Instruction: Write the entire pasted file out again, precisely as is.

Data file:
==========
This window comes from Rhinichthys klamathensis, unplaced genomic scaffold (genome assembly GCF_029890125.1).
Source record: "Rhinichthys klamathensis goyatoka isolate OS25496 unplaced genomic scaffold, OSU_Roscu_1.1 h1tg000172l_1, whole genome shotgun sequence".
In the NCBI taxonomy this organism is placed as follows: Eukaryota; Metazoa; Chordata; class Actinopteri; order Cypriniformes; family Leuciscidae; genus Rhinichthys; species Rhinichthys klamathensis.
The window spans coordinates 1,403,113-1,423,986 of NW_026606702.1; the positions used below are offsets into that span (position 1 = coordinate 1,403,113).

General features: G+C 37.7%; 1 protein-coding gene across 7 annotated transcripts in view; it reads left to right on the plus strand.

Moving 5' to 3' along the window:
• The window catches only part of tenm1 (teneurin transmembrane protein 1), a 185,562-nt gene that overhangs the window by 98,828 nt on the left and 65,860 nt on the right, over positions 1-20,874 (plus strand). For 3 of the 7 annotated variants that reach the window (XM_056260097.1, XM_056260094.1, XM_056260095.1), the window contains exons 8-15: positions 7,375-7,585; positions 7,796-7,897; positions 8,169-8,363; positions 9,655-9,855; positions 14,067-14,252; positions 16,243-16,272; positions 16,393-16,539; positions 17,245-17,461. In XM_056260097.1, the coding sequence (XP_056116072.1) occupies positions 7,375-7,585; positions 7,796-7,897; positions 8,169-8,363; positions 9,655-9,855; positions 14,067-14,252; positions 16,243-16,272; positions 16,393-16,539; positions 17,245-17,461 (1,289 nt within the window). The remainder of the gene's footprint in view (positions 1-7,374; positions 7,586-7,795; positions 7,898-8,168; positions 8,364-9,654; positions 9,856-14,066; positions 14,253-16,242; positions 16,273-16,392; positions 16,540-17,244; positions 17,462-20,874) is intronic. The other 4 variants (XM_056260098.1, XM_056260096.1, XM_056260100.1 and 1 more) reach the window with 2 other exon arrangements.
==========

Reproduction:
This window comes from Rhinichthys klamathensis, unplaced genomic scaffold (genome assembly GCF_029890125.1).
Source record: "Rhinichthys klamathensis goyatoka isolate OS25496 unplaced genomic scaffold, OSU_Roscu_1.1 h1tg000172l_1, whole genome shotgun sequence".
In the NCBI taxonomy this organism is placed as follows: Eukaryota; Metazoa; Chordata; class Actinopteri; order Cypriniformes; family Leuciscidae; genus Rhinichthys; species Rhinichthys klamathensis.
The window spans coordinates 1,403,113-1,423,986 of NW_026606702.1; the positions used below are offsets into that span (position 1 = coordinate 1,403,113).

General features: G+C 37.7%; 1 protein-coding gene across 7 annotated transcripts in view; it reads left to right on the plus strand.

Moving 5' to 3' along the window:
• The window catches only part of tenm1 (teneurin transmembrane protein 1), a 185,562-nt gene that overhangs the window by 98,828 nt on the left and 65,860 nt on the right, over positions 1-20,874 (plus strand). For 3 of the 7 annotated variants that reach the window (XM_056260097.1, XM_056260094.1, XM_056260095.1), the window contains exons 8-15: positions 7,375-7,585; positions 7,796-7,897; positions 8,169-8,363; positions 9,655-9,855; positions 14,067-14,252; positions 16,243-16,272; positions 16,393-16,539; positions 17,245-17,461. In XM_056260097.1, the coding sequence (XP_056116072.1) occupies positions 7,375-7,585; positions 7,796-7,897; positions 8,169-8,363; positions 9,655-9,855; positions 14,067-14,252; positions 16,243-16,272; positions 16,393-16,539; positions 17,245-17,461 (1,289 nt within the window). The remainder of the gene's footprint in view (positions 1-7,374; positions 7,586-7,795; positions 7,898-8,168; positions 8,364-9,654; positions 9,856-14,066; positions 14,253-16,242; positions 16,273-16,392; positions 16,540-17,244; positions 17,462-20,874) is intronic. The other 4 variants (XM_056260098.1, XM_056260096.1, XM_056260100.1 and 1 more) reach the window with 2 other exon arrangements.